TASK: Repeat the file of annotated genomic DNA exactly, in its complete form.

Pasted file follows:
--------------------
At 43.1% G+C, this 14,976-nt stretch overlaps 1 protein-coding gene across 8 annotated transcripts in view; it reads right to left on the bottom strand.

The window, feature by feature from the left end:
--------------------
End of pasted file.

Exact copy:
At 43.1% G+C, this 14,976-nt stretch overlaps 1 protein-coding gene across 8 annotated transcripts in view; it reads right to left on the bottom strand.

The window, feature by feature from the left end: